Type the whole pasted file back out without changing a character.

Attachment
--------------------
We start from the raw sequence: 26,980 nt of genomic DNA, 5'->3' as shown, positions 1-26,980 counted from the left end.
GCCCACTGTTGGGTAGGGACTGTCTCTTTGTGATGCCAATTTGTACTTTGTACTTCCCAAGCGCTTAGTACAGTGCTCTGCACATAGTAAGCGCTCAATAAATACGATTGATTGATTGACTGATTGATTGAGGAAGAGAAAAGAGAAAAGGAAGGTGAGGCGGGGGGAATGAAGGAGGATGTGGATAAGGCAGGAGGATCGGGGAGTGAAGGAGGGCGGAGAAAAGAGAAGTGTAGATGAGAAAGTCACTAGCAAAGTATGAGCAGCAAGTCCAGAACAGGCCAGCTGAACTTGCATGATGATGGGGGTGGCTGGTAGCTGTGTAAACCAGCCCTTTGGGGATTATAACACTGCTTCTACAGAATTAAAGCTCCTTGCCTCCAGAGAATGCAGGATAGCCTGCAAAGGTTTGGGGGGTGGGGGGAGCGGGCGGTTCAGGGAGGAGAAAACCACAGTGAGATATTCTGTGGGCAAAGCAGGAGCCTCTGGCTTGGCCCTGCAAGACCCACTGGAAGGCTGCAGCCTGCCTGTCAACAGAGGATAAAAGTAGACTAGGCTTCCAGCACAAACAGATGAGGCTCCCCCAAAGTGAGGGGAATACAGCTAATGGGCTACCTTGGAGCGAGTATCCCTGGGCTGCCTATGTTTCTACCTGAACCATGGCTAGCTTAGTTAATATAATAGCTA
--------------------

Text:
We start from the raw sequence: 26,980 nt of genomic DNA, 5'->3' as shown, positions 1-26,980 counted from the left end.
GCCCACTGTTGGGTAGGGACTGTCTCTTTGTGATGCCAATTTGTACTTTGTACTTCCCAAGCGCTTAGTACAGTGCTCTGCACATAGTAAGCGCTCAATAAATACGATTGATTGATTGACTGATTGATTGAGGAAGAGAAAAGAGAAAAGGAAGGTGAGGCGGGGGGAATGAAGGAGGATGTGGATAAGGCAGGAGGATCGGGGAGTGAAGGAGGGCGGAGAAAAGAGAAGTGTAGATGAGAAAGTCACTAGCAAAGTATGAGCAGCAAGTCCAGAACAGGCCAGCTGAACTTGCATGATGATGGGGGTGGCTGGTAGCTGTGTAAACCAGCCCTTTGGGGATTATAACACTGCTTCTACAGAATTAAAGCTCCTTGCCTCCAGAGAATGCAGGATAGCCTGCAAAGGTTTGGGGGGTGGGGGGAGCGGGCGGTTCAGGGAGGAGAAAACCACAGTGAGATATTCTGTGGGCAAAGCAGGAGCCTCTGGCTTGGCCCTGCAAGACCCACTGGAAGGCTGCAGCCTGCCTGTCAACAGAGGATAAAAGTAGACTAGGCTTCCAGCACAAACAGATGAGGCTCCCCCAAAGTGAGGGGAATACAGCTAATGGGCTACCTTGGAGCGAGTATCCCTGGGCTGCCTATGTTTCTACCTGAACCATGGCTAGCTTAGTTAATATAATAGCTA